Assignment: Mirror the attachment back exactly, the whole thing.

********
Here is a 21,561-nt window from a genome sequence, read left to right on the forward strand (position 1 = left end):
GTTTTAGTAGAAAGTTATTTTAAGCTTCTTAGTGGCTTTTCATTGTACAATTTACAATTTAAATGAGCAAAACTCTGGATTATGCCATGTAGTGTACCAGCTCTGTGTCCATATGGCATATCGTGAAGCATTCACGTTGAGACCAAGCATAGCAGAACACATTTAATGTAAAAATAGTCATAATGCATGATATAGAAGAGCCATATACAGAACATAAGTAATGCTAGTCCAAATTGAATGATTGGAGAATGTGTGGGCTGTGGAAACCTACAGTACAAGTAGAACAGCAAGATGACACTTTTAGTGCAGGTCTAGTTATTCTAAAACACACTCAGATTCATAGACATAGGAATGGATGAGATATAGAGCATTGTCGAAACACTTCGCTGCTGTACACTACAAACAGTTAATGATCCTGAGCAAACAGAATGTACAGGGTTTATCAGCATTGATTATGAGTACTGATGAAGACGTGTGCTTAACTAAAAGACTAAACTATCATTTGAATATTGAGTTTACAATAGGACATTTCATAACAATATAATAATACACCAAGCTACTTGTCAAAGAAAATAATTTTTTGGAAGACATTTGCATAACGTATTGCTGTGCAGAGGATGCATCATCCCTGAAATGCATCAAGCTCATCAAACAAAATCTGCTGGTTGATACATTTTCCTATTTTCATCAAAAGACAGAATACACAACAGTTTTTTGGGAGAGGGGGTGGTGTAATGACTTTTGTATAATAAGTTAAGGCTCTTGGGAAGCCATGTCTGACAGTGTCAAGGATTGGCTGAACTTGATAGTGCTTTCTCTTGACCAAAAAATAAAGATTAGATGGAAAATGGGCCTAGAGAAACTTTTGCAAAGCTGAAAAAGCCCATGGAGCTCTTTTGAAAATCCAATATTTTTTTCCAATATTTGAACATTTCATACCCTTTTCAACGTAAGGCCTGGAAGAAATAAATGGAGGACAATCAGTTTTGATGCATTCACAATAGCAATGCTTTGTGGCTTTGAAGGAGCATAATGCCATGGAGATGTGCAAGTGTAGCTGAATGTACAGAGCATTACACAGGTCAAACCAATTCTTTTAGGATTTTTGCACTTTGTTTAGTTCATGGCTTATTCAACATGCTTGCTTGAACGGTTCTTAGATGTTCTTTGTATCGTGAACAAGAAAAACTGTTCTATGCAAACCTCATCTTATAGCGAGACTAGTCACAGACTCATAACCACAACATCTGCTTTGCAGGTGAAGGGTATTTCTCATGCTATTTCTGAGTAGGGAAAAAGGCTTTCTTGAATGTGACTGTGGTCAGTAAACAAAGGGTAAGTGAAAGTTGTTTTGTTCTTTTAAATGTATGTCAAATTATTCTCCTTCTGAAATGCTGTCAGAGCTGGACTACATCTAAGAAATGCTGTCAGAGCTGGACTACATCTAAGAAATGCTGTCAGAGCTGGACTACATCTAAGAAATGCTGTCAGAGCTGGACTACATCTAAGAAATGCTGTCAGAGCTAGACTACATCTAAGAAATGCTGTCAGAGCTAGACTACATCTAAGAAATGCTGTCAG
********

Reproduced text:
Here is a 21,561-nt window from a genome sequence, read left to right on the forward strand (position 1 = left end):
GTTTTAGTAGAAAGTTATTTTAAGCTTCTTAGTGGCTTTTCATTGTACAATTTACAATTTAAATGAGCAAAACTCTGGATTATGCCATGTAGTGTACCAGCTCTGTGTCCATATGGCATATCGTGAAGCATTCACGTTGAGACCAAGCATAGCAGAACACATTTAATGTAAAAATAGTCATAATGCATGATATAGAAGAGCCATATACAGAACATAAGTAATGCTAGTCCAAATTGAATGATTGGAGAATGTGTGGGCTGTGGAAACCTACAGTACAAGTAGAACAGCAAGATGACACTTTTAGTGCAGGTCTAGTTATTCTAAAACACACTCAGATTCATAGACATAGGAATGGATGAGATATAGAGCATTGTCGAAACACTTCGCTGCTGTACACTACAAACAGTTAATGATCCTGAGCAAACAGAATGTACAGGGTTTATCAGCATTGATTATGAGTACTGATGAAGACGTGTGCTTAACTAAAAGACTAAACTATCATTTGAATATTGAGTTTACAATAGGACATTTCATAACAATATAATAATACACCAAGCTACTTGTCAAAGAAAATAATTTTTTGGAAGACATTTGCATAACGTATTGCTGTGCAGAGGATGCATCATCCCTGAAATGCATCAAGCTCATCAAACAAAATCTGCTGGTTGATACATTTTCCTATTTTCATCAAAAGACAGAATACACAACAGTTTTTTGGGAGAGGGGGTGGTGTAATGACTTTTGTATAATAAGTTAAGGCTCTTGGGAAGCCATGTCTGACAGTGTCAAGGATTGGCTGAACTTGATAGTGCTTTCTCTTGACCAAAAAATAAAGATTAGATGGAAAATGGGCCTAGAGAAACTTTTGCAAAGCTGAAAAAGCCCATGGAGCTCTTTTGAAAATCCAATATTTTTTTCCAATATTTGAACATTTCATACCCTTTTCAACGTAAGGCCTGGAAGAAATAAATGGAGGACAATCAGTTTTGATGCATTCACAATAGCAATGCTTTGTGGCTTTGAAGGAGCATAATGCCATGGAGATGTGCAAGTGTAGCTGAATGTACAGAGCATTACACAGGTCAAACCAATTCTTTTAGGATTTTTGCACTTTGTTTAGTTCATGGCTTATTCAACATGCTTGCTTGAACGGTTCTTAGATGTTCTTTGTATCGTGAACAAGAAAAACTGTTCTATGCAAACCTCATCTTATAGCGAGACTAGTCACAGACTCATAACCACAACATCTGCTTTGCAGGTGAAGGGTATTTCTCATGCTATTTCTGAGTAGGGAAAAAGGCTTTCTTGAATGTGACTGTGGTCAGTAAACAAAGGGTAAGTGAAAGTTGTTTTGTTCTTTTAAATGTATGTCAAATTATTCTCCTTCTGAAATGCTGTCAGAGCTGGACTACATCTAAGAAATGCTGTCAGAGCTGGACTACATCTAAGAAATGCTGTCAGAGCTGGACTACATCTAAGAAATGCTGTCAGAGCTGGACTACATCTAAGAAATGCTGTCAGAGCTAGACTACATCTAAGAAATGCTGTCAGAGCTAGACTACATCTAAGAAATGCTGTCAG